Following in line with other major armies of the period, the Chinese adopted a dedicated suppressed firearm for Close-Quarters Battle (CQB) with issue intended for special forces elements. This weapon became the Type 64 Submachine Gun (SMG) of 1966. It was designed from the outset to make use of an integrated suppressor to achieve somewhat quieter operation when compared to a typical, unmodified weapon of similar form and function. The Type 64 was not a truly "silent" weapon as it did not make use of a subsonic cartridge, relying instead on the locally-produced version of the Soviet 7.62x25mm Tokarev standard-load pistol cartridge as the "7.62x25mm Type 51". This allowed for a more useful muzzle velocity to be retained by the exiting bullet.
The Type 64 exhibited a weight of 3.4 kilograms and featured a full length of 33.2 inches (843mm). Its folding stock allowed for a more compact form to be achieved at 25 inches (635mm). The barrel itself measured 9.6mm (244mm) long. The selected cartridge was fired through a basic blowback action utilizing a closed-bolt mechanism. The bolt was taken from the Soviet World War 2-era PPS-43 Submachine Gun of 1942 of which some 2 million were eventually in circulation by war's end. The trigger group, believed to be "inspired" by the 1920s-era Czech ZB vz. 26 light machine gun, allowed for select-fire (single-shot or full-automatic fire) while being constructed of steel stamping. The two systems were integrated into the body of the Soviet AKS - the metal folding stock variant of the famous Kalashnikov AK-47 Assault Rifle. The AK-47 and AKM assault systems were both produced locally in China.
Outwardly, the Type 64 showcased a rather basic appearance for its dedicated role. The receiver was somewhat tubular in its shape with slab sides, contouring nicely forwards towards the integrated suppressor cylinder. The angled pistol grip was slung under the receiver in the usual way while the rectangular trigger loop was large enough to encourage use by a gloved hand. The stock was of a metal, twin-strut design akin to the Kalashnikov series of weapons and hinged to fold under the receiver. The magazine was inserted into the awaiting well seated ahead of the action and accepting the proprietary 30-round magazine. To allow for the required suppression qualities of the gun, the barrel was appropriately drilled and the suppressor added over it as a sleeve, threading onto the receiver's forward end and shrouding the barrel in its entirety.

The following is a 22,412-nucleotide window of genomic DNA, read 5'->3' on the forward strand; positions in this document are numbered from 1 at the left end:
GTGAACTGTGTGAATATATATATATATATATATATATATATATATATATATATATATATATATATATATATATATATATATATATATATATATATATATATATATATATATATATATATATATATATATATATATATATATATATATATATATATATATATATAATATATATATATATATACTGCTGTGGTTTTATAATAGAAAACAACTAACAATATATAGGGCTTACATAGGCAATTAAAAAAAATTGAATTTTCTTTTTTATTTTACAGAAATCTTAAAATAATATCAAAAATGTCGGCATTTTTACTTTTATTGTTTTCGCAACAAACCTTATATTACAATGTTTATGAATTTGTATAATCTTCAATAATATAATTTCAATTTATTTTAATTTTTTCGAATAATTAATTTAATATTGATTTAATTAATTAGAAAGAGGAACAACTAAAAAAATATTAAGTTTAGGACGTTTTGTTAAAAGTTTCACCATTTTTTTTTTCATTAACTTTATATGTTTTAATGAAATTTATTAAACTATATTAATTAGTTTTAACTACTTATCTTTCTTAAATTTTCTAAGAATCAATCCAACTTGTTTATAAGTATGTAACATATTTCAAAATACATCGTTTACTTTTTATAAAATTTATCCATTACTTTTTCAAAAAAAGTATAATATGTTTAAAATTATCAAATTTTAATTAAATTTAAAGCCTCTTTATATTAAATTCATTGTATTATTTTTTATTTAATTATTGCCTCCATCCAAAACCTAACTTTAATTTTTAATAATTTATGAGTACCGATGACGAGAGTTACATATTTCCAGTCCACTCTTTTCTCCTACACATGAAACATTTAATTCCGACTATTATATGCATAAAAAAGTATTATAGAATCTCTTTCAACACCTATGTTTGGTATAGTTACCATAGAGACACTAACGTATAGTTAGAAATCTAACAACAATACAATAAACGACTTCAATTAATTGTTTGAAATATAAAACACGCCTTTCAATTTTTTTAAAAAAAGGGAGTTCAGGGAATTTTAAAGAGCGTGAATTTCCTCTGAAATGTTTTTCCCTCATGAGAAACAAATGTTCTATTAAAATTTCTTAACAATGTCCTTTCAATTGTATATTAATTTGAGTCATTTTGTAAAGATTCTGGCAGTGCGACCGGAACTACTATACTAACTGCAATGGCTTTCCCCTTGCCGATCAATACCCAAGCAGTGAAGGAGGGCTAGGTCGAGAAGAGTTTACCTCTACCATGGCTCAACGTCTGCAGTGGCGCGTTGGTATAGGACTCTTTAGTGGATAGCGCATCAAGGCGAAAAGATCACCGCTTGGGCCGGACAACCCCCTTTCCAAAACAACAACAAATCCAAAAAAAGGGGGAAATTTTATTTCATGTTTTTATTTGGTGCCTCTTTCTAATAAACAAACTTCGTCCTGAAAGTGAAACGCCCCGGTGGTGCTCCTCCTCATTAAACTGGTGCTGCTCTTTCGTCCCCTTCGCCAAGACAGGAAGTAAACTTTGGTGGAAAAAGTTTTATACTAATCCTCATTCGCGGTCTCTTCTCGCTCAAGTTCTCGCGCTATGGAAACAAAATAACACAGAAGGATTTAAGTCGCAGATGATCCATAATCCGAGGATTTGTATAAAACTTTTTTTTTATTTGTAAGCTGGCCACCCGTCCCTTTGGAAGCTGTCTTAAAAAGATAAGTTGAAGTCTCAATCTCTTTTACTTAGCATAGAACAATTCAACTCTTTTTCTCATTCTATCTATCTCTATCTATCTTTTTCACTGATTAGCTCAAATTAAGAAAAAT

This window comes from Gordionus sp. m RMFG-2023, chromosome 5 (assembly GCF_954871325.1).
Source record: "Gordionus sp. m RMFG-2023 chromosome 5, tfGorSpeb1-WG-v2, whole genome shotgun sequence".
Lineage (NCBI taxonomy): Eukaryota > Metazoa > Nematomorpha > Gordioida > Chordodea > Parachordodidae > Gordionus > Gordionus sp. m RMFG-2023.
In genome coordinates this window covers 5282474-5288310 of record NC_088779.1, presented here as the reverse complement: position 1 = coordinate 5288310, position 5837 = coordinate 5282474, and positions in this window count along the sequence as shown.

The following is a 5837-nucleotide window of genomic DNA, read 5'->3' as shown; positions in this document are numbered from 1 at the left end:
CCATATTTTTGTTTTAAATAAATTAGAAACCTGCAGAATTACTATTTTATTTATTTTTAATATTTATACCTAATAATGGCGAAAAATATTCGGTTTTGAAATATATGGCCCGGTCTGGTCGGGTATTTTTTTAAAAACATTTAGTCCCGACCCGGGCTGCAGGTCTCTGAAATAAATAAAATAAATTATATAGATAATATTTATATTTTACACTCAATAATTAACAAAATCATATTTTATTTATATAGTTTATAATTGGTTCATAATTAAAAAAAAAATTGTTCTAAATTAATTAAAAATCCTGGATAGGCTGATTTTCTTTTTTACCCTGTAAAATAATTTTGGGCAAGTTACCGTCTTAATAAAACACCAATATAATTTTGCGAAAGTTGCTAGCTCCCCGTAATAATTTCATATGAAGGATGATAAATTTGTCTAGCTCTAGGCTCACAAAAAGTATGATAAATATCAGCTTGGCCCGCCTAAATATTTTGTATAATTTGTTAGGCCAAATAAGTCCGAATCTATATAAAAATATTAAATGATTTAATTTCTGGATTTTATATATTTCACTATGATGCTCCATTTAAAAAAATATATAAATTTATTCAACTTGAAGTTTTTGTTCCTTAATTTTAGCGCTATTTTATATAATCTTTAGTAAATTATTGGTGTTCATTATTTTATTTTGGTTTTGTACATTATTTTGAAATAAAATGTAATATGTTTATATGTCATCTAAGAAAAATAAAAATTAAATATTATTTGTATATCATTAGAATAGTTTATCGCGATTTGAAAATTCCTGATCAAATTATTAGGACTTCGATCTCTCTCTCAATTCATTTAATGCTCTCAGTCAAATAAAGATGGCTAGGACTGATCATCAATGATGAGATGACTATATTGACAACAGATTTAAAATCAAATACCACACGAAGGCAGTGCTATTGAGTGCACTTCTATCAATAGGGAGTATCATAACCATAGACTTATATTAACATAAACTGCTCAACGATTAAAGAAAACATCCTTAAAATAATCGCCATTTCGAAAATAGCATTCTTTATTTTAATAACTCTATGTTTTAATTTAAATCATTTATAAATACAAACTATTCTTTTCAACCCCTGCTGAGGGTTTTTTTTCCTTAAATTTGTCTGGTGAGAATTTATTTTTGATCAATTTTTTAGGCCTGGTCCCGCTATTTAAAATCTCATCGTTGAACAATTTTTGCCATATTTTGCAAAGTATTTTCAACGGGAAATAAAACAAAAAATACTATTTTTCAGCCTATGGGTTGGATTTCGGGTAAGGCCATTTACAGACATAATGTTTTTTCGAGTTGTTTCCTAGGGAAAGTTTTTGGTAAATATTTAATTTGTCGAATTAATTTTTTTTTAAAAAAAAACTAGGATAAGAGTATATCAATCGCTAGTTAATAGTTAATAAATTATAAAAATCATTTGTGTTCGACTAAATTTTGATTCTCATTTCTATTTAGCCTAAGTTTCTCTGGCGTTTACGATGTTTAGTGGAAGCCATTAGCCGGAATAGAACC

All told, the Type 64 offered a rate-of-fire nearing 1,000 rounds per minute (though heavy use of full-automatic fire tended to wear the suppressor down substantially faster than normal). Muzzle velocity was listed at 960 feet per second, giving it sound penetration between short and medium ranges ( the most common engagement ranges of submachine gun types). Maximum range was out to 650 feet in ideal conditions. Feeding of the weapon was through a 30-round detachable box magazine inserted into the bottom of the receiver. Sighting was of a basic iron arrangement featuring a forward and rear emplacement.
The Type 64 went on to provide useful operational during its service life, allowing for further development similar weapon systems - namely the Type 85 of 1985 (in its suppressed form) which replaced the Type 64s in service to that point. Type 85 suppressed variants utilized the 7.62x25mm Type 64 subsonic cartridge to achieve its required quiet operation.
- Clandestine Operations
- Close Quarters Battle (CQB) / Personal Security
843 mm (33.19 in)
244 mm (9.61 in)
7.50 lb (3.40 kg)
Iron Front and Rear
960 feet-per-second (293 meters-per-second)
500 ft (152 m; 167 yd)
Type 64 - Base Series Designation